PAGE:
Patellar Tendon Repair
Dr. Garcia featured on KOMO Sports Radio talking about advances in patella tendon repair. Listen to him below talk about the cutting edge repair techniques and how we are getting athletes back faster.
Disease Overview – Patellar Tendon Rupture
Patella tendon rupture is the rupture of the tendon that connects the patella (kneecap) to the top portion of the tibia (shin bone). The patellar tendon works together with the quadriceps muscle and the quadriceps tendon to allow your knee to straighten out.
When the patellar tendon tears, the patella may lose its anchoring support to the tibia, as a result, when the quadriceps muscle contracts, the patella may move up into the thigh. You are unable to straighten your knee and upon standing the knee buckles upon itself. In addition to this, you may have pain, swelling, tenderness, a tearing or popping sensation, bruising, and cramping.
Patellar tendon tear can be a partial or a complete tear. In a partial tear, some of the fibers in the tendon are torn, but the soft tissue is not damaged. In a complete tear, the soft tissues are disrupted into two pieces.
Treatment of Patellar Tendon Rupture
Patellar tendon rupture can be treated by non-surgical and surgical methods. Non-surgical treatment involves use of braces or splints to immobilize the knee. Physical therapy may be recommended to restore the strength and increase the range of motion of the knee.
Check out Dr. Garcia’s podcast on the NBA draft and what team doctors do to prepare and analyse players injuries.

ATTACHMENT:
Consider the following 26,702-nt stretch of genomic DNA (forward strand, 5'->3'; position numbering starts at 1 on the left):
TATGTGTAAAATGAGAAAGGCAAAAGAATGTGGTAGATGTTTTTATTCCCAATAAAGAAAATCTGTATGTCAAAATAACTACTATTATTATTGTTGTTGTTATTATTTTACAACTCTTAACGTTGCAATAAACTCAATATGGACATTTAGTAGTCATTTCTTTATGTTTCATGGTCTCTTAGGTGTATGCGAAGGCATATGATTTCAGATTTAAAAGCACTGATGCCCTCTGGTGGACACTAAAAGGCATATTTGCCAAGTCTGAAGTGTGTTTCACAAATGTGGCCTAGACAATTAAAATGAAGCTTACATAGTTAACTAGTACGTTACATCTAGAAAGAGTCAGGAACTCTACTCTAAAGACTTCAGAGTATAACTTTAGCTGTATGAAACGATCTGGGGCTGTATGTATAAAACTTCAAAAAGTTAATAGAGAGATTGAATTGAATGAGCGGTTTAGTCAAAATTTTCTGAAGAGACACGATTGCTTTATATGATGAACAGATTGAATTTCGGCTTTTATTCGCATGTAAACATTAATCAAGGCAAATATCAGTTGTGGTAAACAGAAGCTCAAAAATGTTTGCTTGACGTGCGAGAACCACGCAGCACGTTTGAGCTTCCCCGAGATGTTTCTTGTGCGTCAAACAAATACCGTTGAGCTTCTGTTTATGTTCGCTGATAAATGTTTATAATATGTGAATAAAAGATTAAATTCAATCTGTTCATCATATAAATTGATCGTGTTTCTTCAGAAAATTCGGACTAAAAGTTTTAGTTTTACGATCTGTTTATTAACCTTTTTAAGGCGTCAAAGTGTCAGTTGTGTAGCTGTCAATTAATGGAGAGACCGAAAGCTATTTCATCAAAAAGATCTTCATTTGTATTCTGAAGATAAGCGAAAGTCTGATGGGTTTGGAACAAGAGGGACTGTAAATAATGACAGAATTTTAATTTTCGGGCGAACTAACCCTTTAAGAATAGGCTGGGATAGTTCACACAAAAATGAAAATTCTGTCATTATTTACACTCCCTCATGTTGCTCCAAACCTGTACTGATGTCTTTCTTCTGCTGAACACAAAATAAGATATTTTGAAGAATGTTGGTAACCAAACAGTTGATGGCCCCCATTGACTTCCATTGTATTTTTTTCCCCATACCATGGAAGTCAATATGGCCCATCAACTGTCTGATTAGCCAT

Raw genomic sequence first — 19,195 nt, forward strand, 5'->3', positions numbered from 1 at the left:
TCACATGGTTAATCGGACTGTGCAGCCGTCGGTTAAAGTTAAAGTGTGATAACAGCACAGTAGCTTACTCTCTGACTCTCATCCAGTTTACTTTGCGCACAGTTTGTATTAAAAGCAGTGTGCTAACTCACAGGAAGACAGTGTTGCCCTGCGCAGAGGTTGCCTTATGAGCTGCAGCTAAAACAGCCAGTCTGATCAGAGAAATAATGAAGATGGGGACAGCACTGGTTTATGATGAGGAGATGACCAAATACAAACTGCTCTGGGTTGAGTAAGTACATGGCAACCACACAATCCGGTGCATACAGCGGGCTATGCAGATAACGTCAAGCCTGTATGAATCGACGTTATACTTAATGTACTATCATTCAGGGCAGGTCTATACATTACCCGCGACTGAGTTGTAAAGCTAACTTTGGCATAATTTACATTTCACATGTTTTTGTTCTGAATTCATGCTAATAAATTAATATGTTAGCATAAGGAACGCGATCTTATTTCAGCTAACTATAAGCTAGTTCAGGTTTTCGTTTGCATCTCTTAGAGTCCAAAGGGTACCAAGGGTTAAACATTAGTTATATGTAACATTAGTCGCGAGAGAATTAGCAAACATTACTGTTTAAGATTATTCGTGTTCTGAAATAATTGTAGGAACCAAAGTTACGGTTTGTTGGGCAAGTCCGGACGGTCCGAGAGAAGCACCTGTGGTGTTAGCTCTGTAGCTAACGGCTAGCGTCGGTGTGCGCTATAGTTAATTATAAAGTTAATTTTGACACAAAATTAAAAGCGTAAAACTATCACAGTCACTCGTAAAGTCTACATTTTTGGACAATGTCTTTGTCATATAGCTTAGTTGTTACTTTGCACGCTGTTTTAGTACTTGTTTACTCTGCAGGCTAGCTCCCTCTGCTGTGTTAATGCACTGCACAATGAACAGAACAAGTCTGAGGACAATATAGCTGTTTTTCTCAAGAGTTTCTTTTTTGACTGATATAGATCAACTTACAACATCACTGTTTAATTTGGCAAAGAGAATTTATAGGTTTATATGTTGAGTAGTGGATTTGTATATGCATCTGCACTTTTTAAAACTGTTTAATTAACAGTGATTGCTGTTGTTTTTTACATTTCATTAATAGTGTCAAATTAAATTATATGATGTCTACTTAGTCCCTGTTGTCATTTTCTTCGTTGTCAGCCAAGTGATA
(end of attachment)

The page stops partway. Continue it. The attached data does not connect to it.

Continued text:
Patellar Tendon Repair
Surgery is performed on an outpatient basis and not arthroscopically, since the tendon is present outside the joint. The goal of the surgery is to reattach the torn tendon to the knee cap and to restore normal function in the affected leg. The procedure is performed under regional or general anesthesia and an incision is made on the front of the knee to expose the tendon rupture. Holes are made in the patella and strong sutures are tied to the tendon and then threaded through these holes. These sutures are tied in place to pull the torn edge of the tendon back to its normal position on the kneecap.
Severe damage can make the patellar tendon very short, and in such cases, reattachment will be difficult. Your surgeon may attach a tissue taken from a donor (allograft) to lengthen the tendon.
Postoperative Care following Patellar Tendon Repair
Following surgery, a brace may be needed to protect the healing tendon. Complete healing of the tendon will take about 6 months.
Risks and Complications of Patellar Tendon Repair
Complications after the repair include weakness and loss of motion. In some cases, the tendon which was re-attached may detach from the knee cap or tears may also recur. Other complications such as infection and blood clot may be observed.